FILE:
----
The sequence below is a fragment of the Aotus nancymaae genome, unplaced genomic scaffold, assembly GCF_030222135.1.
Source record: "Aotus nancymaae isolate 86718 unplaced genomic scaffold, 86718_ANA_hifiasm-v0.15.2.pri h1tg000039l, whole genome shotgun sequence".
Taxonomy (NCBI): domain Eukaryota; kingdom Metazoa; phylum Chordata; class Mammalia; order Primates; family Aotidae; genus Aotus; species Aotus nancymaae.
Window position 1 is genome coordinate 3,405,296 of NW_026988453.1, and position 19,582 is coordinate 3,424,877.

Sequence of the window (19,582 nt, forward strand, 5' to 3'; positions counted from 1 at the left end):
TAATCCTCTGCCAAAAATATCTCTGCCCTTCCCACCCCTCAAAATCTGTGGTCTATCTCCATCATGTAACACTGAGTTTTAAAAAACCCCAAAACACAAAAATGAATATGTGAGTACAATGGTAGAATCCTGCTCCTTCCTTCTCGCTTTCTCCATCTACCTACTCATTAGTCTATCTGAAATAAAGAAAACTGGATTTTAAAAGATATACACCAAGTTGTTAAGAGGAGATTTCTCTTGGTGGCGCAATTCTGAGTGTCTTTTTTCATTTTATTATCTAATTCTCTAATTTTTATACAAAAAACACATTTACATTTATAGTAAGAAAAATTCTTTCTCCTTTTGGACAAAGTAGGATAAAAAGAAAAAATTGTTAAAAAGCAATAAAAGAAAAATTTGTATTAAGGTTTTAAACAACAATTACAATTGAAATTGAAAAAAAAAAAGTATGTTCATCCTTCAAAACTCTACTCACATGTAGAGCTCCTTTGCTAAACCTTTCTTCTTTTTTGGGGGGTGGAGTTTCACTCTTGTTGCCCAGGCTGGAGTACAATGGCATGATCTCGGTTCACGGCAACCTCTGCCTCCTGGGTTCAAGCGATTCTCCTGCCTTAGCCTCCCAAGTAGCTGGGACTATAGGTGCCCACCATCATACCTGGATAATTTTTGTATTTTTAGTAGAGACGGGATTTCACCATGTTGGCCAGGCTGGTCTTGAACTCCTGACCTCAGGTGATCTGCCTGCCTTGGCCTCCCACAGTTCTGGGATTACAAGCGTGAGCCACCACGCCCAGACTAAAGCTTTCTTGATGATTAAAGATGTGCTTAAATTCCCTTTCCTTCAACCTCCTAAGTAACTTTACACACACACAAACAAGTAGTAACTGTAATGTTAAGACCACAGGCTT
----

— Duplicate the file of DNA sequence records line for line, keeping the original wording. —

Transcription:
The sequence below is a fragment of the Aotus nancymaae genome, unplaced genomic scaffold, assembly GCF_030222135.1.
Source record: "Aotus nancymaae isolate 86718 unplaced genomic scaffold, 86718_ANA_hifiasm-v0.15.2.pri h1tg000039l, whole genome shotgun sequence".
Taxonomy (NCBI): domain Eukaryota; kingdom Metazoa; phylum Chordata; class Mammalia; order Primates; family Aotidae; genus Aotus; species Aotus nancymaae.
Window position 1 is genome coordinate 3,405,296 of NW_026988453.1, and position 19,582 is coordinate 3,424,877.

Sequence of the window (19,582 nt, forward strand, 5' to 3'; positions counted from 1 at the left end):
TAATCCTCTGCCAAAAATATCTCTGCCCTTCCCACCCCTCAAAATCTGTGGTCTATCTCCATCATGTAACACTGAGTTTTAAAAAACCCCAAAACACAAAAATGAATATGTGAGTACAATGGTAGAATCCTGCTCCTTCCTTCTCGCTTTCTCCATCTACCTACTCATTAGTCTATCTGAAATAAAGAAAACTGGATTTTAAAAGATATACACCAAGTTGTTAAGAGGAGATTTCTCTTGGTGGCGCAATTCTGAGTGTCTTTTTTCATTTTATTATCTAATTCTCTAATTTTTATACAAAAAACACATTTACATTTATAGTAAGAAAAATTCTTTCTCCTTTTGGACAAAGTAGGATAAAAAGAAAAAATTGTTAAAAAGCAATAAAAGAAAAATTTGTATTAAGGTTTTAAACAACAATTACAATTGAAATTGAAAAAAAAAAAGTATGTTCATCCTTCAAAACTCTACTCACATGTAGAGCTCCTTTGCTAAACCTTTCTTCTTTTTTGGGGGGTGGAGTTTCACTCTTGTTGCCCAGGCTGGAGTACAATGGCATGATCTCGGTTCACGGCAACCTCTGCCTCCTGGGTTCAAGCGATTCTCCTGCCTTAGCCTCCCAAGTAGCTGGGACTATAGGTGCCCACCATCATACCTGGATAATTTTTGTATTTTTAGTAGAGACGGGATTTCACCATGTTGGCCAGGCTGGTCTTGAACTCCTGACCTCAGGTGATCTGCCTGCCTTGGCCTCCCACAGTTCTGGGATTACAAGCGTGAGCCACCACGCCCAGACTAAAGCTTTCTTGATGATTAAAGATGTGCTTAAATTCCCTTTCCTTCAACCTCCTAAGTAACTTTACACACACACAAACAAGTAGTAACTGTAATGTTAAGACCACAGGCTT